A hand brushed her face, and she clamped down with her teeth, rolling and pushing back, reality warping and changing even as she moved. She opened her eyes to darkness, broken not by shimmering stars and the silhouette of a would-be lover, but simply by more darkness.
She heard pained yelps, and recognized Colonel O'Neill's voice even as it struck her that the fabric rubbing against her skin wasn't the fantasy softness of silk sheets, but the bulky reality of fatigues and a tactical vest. Blinding pain followed rapidly on the heels of the depressing realization that none of it was real. "Colonel," she gasped, still struggling to break free of the dream, her tone uncertain. She thought she heard a vaguely Jack O'Neillish grunt of confirmation. "Sorry, sir, it's just so dark," she offered the only explanation she could think of. She could hardly tell him that he'd interrupted a fantasy of passion with the SGC's CMO. Her day was quite bad enough as it was. No need to make things even worse. The last thing she remembered, the Jaffa had tossed in some kind of bomb or grenade. Instinct told her, they weren't going to wake up to find themselves in Peewee's Playhouse.
"Oh, Carter!" O'Neill complained, his voice a verbal wince, making it obvious he was hurting. A moment later, he continued in an about face, his tone wryly admiring, "It's all right. I like your attitude."
Jack's tone might have been a verbal wince, but Daniel's was the verbal equivalent of the black raven of impending doom, low and full of intense depression. "It isn't dark," he murmured, his tone all the more awful for its lack of overt emotion, "we're blind ... and we failed."
Sensing their teammate's raw depression, the colonel was quick to step in, his attitude surprisingly upbeat, but then Jack O'Neill had a habit of being upbeat at the oddest times. He might be sarcastic and prone to the sharpest of one liners, but at the same time he had a basic positive outlook that often seemed at odds with the sarcastic side. "All right, take it easy, Daniel. We've been in worse situations than this.
Sam suspected the colonel wanted to hit Teal'c when he offered a calm, "Not to my knowledge."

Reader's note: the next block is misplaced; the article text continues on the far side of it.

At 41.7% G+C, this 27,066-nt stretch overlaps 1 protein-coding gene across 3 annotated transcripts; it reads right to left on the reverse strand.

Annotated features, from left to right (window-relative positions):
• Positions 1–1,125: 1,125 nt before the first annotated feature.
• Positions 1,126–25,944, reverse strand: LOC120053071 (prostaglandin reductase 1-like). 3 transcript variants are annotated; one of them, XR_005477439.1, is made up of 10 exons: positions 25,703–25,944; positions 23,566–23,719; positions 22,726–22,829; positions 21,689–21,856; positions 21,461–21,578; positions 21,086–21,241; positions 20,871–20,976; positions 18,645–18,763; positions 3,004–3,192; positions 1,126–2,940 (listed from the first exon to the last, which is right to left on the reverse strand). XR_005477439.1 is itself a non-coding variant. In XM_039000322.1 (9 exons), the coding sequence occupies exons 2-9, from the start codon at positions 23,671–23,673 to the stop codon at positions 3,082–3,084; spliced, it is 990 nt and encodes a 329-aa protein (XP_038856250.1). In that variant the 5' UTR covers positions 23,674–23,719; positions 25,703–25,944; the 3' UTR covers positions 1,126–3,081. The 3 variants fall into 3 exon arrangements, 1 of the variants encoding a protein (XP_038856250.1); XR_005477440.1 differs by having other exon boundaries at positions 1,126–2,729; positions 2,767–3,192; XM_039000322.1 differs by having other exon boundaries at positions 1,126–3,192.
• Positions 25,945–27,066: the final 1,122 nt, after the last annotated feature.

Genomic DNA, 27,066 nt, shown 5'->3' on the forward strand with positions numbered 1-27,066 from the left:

Judging by Jack's tone, she was right. "Thanks, Teal'c."
None of it did the least to abate Daniel's deep well of depression. "Right now they're getting ready to wipe out the major cities of earth. They'll do it from orbit, out of reach." He'd already had to watch the people he cared for die once because of this scenario. They weren't quite the same, but close enough, and he wasn't sure he could live through watching it a second time in his own universe.
"Daniel--" Jack growled, fighting to forestall the descent into emotional darkness.
The Egyptologist's answering tone was almost angry. "Jack, I've already been through this once before," he growled softly, his voice gaining in intensity as he was reminded of all those deaths he'd already seen. Another Sam, another Jack, a Teal'c who'd never had a chance to join them, all of earth, and all of Chulak. "I've already seen this before---" He could not do this again.
O'Neill's voice was an odd combination of sympathetic and impatient as he cut the younger man off. "Daniel, will you relax? You've been through it before and you survived.
Sam heard a soft rustle of movement to her right and looked that direction, blinking and squinting as a hint of shadow tried to resolve into something approaching recognizable shapes. She blinked again, rubbing her eyes as she tried to decide whether her eyesight was coming back or it was just a trick of the mind.
"We're just having a bad day," Jack continued, oblivious to his second in command’s struggles with her vision.
Sam kept blinking and rubbing, her eyes tearing now, but she could just make out a shadow of movement that was shaped vaguely like Jack O'Neill as well as a hint of the confines of their cell. "Colonel," she broke in, "I think I'm starting to see something."
"My sight returns as well," Teal'c murmured, speaking for the first time in several moments.
Jack faked a lighthearted tone, struggling with his own fears by forcing a false sense of optimism. "Now that's what I want to hear. Carter, if someone comes in here, you..." he paused momentarily, hunting for the silliest thing he could think of to say before advising her to, "bite 'em in the hand."
Despite the seriousness of the situation, his advice had the desired effect and she laughed softly. "Yes, sir."
"That's the spirit," O'Neill offered by way of praise, his tone lighter now.
"Yeah, bite 'em, that should help," Daniel grumbled sarcastically, uncharacteristically unwilling to see anything but the grimmest scenario possible.
"It'll ... it'll be okay ... somehow," Sam whispered, reaching out to rest a hand lightly on her teammate's forearm. He rolled his arm over, shifting his hand until he found hers and squeezed tightly.
"You don't know what it was like," he whispered, his voice soft and ragged, and intended for her ears alone. "Watching them all die ... watching all of you die." She heard the soft sounds as he drew in a deep breath and released it heavily and saw the faint shadow of his shoulders rising and slumping again. "Knowing everyone was ... gone ... and the hurt they'd suffered."